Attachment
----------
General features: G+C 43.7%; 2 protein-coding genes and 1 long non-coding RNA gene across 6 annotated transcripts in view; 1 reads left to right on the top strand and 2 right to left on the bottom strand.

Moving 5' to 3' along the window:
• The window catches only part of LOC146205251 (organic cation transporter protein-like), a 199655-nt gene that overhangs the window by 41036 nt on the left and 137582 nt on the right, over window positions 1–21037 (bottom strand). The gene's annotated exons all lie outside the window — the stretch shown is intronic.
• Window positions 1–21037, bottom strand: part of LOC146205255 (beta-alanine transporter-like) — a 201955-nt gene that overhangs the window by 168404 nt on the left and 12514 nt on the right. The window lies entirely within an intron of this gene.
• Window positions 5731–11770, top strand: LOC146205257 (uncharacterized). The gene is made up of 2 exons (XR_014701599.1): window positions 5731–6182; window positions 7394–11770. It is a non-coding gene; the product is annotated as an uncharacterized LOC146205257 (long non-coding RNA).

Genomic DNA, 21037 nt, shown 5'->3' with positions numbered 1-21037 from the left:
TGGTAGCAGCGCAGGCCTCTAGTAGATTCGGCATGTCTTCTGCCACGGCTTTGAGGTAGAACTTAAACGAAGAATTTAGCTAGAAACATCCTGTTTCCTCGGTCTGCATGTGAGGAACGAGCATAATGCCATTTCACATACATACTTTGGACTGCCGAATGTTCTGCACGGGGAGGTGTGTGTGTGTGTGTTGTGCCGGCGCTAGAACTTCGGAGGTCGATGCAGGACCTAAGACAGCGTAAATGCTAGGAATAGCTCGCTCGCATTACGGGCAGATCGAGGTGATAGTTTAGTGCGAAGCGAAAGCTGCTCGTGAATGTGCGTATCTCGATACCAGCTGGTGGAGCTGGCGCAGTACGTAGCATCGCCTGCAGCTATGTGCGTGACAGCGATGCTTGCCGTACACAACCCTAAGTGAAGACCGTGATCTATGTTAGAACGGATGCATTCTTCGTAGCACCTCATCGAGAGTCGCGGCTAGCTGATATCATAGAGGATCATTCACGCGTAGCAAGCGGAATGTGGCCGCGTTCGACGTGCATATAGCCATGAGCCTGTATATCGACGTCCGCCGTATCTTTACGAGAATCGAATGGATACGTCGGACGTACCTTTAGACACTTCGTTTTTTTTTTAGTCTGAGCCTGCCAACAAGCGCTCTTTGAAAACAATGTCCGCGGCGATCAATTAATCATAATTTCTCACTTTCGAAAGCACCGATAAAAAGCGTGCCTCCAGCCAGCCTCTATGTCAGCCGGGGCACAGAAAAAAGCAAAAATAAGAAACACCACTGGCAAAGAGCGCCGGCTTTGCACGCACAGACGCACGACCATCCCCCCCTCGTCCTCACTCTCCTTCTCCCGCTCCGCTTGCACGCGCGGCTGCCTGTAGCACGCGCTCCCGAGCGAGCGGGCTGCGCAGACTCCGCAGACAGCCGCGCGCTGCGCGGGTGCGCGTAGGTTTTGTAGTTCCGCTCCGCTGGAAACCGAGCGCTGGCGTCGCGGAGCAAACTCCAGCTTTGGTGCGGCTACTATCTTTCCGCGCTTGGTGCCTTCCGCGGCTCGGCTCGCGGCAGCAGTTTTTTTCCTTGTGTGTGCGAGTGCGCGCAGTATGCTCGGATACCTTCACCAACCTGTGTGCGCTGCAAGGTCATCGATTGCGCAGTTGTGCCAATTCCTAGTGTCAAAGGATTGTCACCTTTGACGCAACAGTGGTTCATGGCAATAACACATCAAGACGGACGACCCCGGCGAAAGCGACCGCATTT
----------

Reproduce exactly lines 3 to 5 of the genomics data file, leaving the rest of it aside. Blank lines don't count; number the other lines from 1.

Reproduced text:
• The window catches only part of LOC146205251 (organic cation transporter protein-like), a 199655-nt gene that overhangs the window by 41036 nt on the left and 137582 nt on the right, over window positions 1–21037 (bottom strand). The gene's annotated exons all lie outside the window — the stretch shown is intronic.
• Window positions 1–21037, bottom strand: part of LOC146205255 (beta-alanine transporter-like) — a 201955-nt gene that overhangs the window by 168404 nt on the left and 12514 nt on the right. The window lies entirely within an intron of this gene.
• Window positions 5731–11770, top strand: LOC146205257 (uncharacterized). The gene is made up of 2 exons (XR_014701599.1): window positions 5731–6182; window positions 7394–11770. It is a non-coding gene; the product is annotated as an uncharacterized LOC146205257 (long non-coding RNA).